Team Building Brings Big Thrills
Every year, Gaughan Companies hosts an annual team building event for all of its employees. This year, we took a day during the week to go to Big Thrill Factory in Oakdale with the whole company.
After an address from the company president, Patrick Gaughan, the attendees ate lunch and gathered into smaller groups in order to connect one-on-one with their coworkers. Our staff is growing, and with many of them at locations throughout the Twin Cities, it is important for us to take the time for these team building activities.
We participated in activities like go karts, laser tag, a ropes course, indoor zip line, and other events, like the Gaughan Jeopardy game. The atmosphere was filled with good spirits and friendly competition!
We appreciate our employees and all that they do for our company and our community. We are blessed to have a wonderful group to work with!
Demolition Begins for Lakes Area Youth Service Bureau’s New Home
On Saturday, December 3, a group of volunteers from Gaughan Companies, the Forest Lake community and area youth gathered together to begin demolition at the site of the Lakes Area Youth Service Bureau’s new space. LAYSB is moving from their current building to the Town Center building in the heart of downtown Forest Lake. The plans for the new space include an education center, group rooms, counseling room, office spaces, reception and staff areas. Gaughan Companies is excited to help LAYSB be able to continue their mission to help the youth in our area.
LAYSB began in 1976 by local law enforcement, teachers and concerned citizens in the Forest Lake, Minnesota community in an effort to help young first time offenders from violating the law again. Since its creation, “the programs have evolved to include Youth Enrichment & leadership, Jobs Plus Programs, Mentoring and Family Support in addition to early intervention for youth, ages 9 to 18 years.” The bureau serves the Forest Lake School District and all of Chisago County.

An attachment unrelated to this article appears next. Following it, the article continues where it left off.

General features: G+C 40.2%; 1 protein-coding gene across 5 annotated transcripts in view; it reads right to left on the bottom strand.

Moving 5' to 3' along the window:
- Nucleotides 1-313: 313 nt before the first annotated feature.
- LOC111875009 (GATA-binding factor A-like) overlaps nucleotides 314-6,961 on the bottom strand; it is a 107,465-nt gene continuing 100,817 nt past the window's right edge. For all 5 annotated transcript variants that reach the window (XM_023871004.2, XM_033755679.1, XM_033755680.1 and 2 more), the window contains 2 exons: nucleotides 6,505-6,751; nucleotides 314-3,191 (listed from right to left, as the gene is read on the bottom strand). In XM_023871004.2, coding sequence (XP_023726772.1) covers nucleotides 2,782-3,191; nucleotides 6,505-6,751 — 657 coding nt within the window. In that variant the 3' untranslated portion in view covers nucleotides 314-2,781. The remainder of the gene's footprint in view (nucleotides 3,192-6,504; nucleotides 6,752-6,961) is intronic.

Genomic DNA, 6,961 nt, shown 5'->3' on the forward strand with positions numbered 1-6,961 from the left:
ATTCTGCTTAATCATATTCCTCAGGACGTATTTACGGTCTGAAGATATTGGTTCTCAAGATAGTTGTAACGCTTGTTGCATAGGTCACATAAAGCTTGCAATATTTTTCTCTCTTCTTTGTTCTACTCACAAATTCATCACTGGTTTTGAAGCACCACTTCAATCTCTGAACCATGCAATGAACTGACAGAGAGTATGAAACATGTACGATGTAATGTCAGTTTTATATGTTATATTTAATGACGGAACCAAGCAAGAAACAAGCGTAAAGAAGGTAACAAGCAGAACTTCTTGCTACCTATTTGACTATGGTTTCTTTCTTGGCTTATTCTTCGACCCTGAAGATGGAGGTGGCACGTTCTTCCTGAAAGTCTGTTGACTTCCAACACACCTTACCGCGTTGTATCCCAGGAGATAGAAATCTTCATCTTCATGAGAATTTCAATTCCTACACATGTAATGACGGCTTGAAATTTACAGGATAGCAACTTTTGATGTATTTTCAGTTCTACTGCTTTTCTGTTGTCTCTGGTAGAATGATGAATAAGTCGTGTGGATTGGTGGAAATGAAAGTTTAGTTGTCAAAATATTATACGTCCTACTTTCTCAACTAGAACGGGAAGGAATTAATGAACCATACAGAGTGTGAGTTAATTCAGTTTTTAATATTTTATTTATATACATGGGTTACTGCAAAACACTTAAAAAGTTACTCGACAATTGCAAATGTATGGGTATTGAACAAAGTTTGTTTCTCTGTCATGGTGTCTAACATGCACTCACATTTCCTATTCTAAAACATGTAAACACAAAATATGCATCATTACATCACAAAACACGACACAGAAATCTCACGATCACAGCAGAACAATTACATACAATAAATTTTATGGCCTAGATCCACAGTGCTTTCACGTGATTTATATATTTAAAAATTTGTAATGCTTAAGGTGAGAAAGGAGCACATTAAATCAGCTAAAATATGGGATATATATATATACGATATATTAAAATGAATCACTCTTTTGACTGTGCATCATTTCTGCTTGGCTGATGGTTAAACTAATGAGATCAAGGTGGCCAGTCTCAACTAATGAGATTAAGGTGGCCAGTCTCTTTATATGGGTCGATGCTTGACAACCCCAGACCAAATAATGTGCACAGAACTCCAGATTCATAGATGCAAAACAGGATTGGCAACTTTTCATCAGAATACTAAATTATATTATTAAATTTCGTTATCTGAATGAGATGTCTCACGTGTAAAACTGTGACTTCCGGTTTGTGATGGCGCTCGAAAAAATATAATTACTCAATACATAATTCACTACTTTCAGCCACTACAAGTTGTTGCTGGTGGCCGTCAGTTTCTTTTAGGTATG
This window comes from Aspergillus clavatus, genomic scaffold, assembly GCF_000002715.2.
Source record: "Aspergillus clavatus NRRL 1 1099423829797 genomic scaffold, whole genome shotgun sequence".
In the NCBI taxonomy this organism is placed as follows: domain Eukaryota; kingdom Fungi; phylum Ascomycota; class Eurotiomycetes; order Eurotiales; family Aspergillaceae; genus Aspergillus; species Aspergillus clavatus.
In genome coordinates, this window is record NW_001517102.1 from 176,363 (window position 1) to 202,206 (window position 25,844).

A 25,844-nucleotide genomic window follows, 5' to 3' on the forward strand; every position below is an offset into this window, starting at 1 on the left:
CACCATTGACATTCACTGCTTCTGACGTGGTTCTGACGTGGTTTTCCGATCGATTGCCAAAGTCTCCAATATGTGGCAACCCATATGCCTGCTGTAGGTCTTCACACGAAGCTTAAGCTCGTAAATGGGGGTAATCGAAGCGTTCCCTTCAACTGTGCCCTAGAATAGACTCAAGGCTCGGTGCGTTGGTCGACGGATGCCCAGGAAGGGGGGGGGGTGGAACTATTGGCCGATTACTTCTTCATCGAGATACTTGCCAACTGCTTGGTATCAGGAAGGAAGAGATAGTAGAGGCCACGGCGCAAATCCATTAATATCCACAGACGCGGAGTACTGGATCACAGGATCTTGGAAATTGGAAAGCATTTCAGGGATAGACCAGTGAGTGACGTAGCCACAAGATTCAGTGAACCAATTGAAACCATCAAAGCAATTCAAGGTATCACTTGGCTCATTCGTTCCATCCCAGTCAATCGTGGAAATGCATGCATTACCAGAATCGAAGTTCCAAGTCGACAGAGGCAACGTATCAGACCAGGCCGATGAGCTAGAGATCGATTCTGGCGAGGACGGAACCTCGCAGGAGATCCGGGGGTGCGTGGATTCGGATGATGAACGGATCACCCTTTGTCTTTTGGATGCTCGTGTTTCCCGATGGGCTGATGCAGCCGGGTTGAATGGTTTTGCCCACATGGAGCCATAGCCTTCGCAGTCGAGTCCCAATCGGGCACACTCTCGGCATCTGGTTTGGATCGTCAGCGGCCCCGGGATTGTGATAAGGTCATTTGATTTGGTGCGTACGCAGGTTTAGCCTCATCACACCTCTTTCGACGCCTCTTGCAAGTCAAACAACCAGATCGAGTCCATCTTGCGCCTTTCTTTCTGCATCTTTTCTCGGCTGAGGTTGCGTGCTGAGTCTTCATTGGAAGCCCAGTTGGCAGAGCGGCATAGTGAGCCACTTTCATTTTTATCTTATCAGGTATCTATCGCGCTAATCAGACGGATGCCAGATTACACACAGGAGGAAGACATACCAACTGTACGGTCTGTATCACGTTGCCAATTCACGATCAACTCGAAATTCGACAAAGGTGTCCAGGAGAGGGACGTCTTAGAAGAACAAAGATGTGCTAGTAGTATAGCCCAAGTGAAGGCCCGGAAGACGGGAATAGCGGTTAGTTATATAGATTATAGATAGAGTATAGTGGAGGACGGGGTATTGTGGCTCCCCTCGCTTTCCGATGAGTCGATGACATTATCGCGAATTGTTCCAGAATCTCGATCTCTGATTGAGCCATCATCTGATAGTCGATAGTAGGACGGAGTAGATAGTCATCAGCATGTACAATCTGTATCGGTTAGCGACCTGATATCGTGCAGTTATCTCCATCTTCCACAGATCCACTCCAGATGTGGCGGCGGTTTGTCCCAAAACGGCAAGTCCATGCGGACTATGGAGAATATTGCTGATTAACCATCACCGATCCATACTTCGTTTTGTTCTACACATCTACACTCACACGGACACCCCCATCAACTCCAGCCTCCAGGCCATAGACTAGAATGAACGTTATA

Building Strong Communities Begins with a Simple Meal
Gaughan Companies has a long-standing relationship with Sharing and Caring Hands, a non-profit organization, and with the founder Mary Jo Copeland. I have been volunteering at Sharing and Caring Hands for over two decades. I now bring my children to volunteer, too.
Located in Minneapolis, Minnesota, Sharing and Caring Hands provides assistance for those in need. It was established in 1985 by Mary Jo Copeland and provides services such as meals, clothing, showers, shelter, transportation help, rent deposits, rent help, medical assistance, dental care, furniture, school expenses, and other miscellaneous needs.
Twelve employees from Gaughan Companies (and a few of my children) volunteered at Sharing and Caring Hands on Monday, November 14 by preparing and serving the lunch meal. Before every lunch meal, Mary Jo Copeland gives a sermonette and a prayer over the meal. On this day, in the midst of thanking us, she said to those in need, “[Gaughan Companies] came here and made this food for you because they love you. I love you. God loves you.” She encouraged everyone to not lose hope and to forgive those who have wronged them.
Arriving at 9 AM, the preparation team rolled up their sleeves and began rolling utensils and napkins for those partaking in meals that day. Once the breakfast crew had moved out of the cooking space to serve the first meal, our preparation team jumped in to cook the lunch meal. On the menu was tater tot hot dish, salad, fruit and cookies.
Our serving team arrived at 11 AM while the hot dish was cooking, and they also began rolling utensils. They enthusiastically filled over two large containers full of utensils. After a tour of the kitchen and a rundown of the serving team’s duties, each volunteer donned aprons and plastic gloves and were ready to give back to the community.
At noon, those there for the meal, nearly 200 people, made an orderly line in front of the serving stations to receive the food and milk. The other volunteers and I were frequently thanked and blessed by those receiving the food. Giving back to the community in a tangible way is an important mission of Gaughan Companies.